Monday, October 24, 2005

Rita gifts

A week or so ago, I talked about my son going to Lake Charles, to help with the recovery effort, and try to make a living in the construction trades. He is living at a trailer park by the interstate, living in a tent and putting roofs on houses. He came by tonite on his way back to work. The boss gives them one day off a week, to do laundry and take care of business, but he staggers the days off so that the crew can keep working. Monday was my son's day.

Anyway, when my son came through tonight, he dropped off some things he had borrowed, and he left me some lead. Lead roof vents that were destroyed in the hurricane. The boss said he could take all he could use, and he brought me a box full of them. Soft, pure, lead. Just right for making bullets. All three of my sons know that I crave lead to support my habits.

The above photo is a collapsed roof vent. It is pure lead, although dirty and in need of processing, which I accomplished my cutting it up in small pieces and putting in my Lee lead pot. The vents weigh about seven pounds each.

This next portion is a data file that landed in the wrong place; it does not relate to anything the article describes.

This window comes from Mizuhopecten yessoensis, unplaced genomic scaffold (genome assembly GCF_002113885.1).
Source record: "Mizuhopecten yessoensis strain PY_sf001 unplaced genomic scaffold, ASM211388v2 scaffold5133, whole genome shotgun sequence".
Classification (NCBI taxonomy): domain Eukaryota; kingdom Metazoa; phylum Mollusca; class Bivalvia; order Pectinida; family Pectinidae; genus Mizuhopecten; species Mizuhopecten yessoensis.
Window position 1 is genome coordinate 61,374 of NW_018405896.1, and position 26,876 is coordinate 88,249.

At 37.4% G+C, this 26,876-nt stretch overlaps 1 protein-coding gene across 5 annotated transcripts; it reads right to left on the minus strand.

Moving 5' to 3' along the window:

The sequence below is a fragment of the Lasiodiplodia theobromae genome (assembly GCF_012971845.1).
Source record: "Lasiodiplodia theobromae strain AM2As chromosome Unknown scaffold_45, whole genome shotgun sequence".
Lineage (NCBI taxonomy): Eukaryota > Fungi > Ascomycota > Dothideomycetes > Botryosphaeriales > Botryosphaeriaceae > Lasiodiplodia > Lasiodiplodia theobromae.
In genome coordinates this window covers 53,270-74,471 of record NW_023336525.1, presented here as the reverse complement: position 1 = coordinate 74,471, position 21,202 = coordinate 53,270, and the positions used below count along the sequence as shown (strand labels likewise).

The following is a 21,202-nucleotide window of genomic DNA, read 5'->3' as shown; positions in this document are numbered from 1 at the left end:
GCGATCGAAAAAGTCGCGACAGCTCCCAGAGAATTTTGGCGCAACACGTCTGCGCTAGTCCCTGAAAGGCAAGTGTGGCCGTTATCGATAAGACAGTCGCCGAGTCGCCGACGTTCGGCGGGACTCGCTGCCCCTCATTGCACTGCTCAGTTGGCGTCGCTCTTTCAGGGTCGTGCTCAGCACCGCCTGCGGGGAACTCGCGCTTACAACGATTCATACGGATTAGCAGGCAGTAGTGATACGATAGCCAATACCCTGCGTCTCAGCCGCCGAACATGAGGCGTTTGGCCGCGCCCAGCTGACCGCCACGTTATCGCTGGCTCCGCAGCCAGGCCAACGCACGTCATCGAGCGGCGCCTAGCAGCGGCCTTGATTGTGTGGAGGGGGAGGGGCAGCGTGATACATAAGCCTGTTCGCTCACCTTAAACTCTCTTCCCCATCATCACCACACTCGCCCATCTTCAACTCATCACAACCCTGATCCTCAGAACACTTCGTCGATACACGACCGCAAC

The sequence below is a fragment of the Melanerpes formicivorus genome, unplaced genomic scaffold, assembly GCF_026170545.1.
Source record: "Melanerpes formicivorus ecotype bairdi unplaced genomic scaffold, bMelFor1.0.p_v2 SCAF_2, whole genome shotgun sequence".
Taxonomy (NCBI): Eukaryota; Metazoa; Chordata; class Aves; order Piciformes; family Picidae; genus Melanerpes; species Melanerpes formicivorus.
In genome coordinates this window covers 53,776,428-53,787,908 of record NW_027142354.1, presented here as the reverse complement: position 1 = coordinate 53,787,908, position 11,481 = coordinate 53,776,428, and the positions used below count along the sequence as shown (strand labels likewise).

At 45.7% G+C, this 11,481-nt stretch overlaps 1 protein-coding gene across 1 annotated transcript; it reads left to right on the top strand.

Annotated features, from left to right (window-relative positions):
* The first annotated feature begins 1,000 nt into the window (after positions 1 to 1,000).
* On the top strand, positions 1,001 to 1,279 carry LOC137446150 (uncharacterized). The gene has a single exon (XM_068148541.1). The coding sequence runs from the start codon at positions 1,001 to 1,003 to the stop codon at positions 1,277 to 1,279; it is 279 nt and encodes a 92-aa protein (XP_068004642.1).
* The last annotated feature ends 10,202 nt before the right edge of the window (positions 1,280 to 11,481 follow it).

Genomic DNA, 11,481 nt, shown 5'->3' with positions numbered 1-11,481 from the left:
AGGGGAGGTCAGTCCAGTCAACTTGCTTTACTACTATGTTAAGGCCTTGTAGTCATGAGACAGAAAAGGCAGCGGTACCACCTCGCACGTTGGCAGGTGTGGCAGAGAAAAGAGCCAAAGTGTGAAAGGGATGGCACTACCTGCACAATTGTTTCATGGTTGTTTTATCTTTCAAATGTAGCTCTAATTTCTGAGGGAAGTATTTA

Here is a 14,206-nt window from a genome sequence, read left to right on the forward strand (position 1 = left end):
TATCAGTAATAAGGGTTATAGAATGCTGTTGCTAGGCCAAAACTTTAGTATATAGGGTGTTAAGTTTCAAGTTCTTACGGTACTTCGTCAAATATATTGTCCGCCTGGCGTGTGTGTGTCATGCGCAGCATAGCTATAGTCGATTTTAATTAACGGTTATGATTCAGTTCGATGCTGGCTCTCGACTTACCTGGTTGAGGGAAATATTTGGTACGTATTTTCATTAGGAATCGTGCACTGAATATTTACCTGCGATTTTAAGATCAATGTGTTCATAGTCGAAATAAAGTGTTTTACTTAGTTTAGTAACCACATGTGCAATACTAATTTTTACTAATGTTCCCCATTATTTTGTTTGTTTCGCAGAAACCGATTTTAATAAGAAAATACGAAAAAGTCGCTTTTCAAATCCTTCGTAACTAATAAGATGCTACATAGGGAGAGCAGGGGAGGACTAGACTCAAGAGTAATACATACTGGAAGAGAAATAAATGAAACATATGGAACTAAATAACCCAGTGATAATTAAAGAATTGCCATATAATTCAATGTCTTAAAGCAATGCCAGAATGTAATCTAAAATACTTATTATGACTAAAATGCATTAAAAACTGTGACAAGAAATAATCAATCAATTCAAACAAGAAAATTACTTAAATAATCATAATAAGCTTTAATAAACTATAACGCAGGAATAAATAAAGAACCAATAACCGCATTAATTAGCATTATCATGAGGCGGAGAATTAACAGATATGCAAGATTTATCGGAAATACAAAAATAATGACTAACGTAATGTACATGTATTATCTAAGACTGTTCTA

The above photo is the product from two melted roof vents. Fourteen pounds of lead, ready for processing into bullets. This is pure, soft lead that I can use as it is, or alloy for harder bullets. Making bullets is all about metallurgy, and although it is simple science, we still have to pay attention to what we are doing.

The above photo shows one pound of lead in ingot form, and two of the soft lead bullets that I make for my Sharps rifle. These bullets weigh 500 grains, which is 14 to the pound. If I alloy them with wheelweights and cast bullets for the .45 ACP, I get about 30 of the 230 grain slugs to the pound of lead.

It is easy to go through four or five pounds of lead bullets in an afternoon shooting with my sons, especially if we are shooting the .45s. As such, I am always on the lookout for free sources of lead.

This lead won't be in a landfill. It will be shot into a dirt berm so that it can be mined and used again. Very little of this lead will get into the environment, unless a big ole buck walks by while I am holding the Sharps.

Recycling at its best.


Anonymous said...

have him pick up any car batteries from flooded cars that he comes across too, they are chock full of the good stuff as well.

Pawpaw said...

No sir. I don't use batteries, and most bullet makers shy away from them. Battery lead goes through a change in the chemical process that makes electricity. The lead in a battery is actually much more hazardous to the environment than lead that had just been exposed to the weather. Lead that has been exposed to hydrocloric acid is an environmental hazard and should be treated as such. It is extremely toxic and should be disposed of properly.

Anonymous said...

Battery acid is sulfuric acid diluted with water. I think lead sulfate is made in the process. Lead, sulfuric acid and lead sulfate all aren't very good for your health.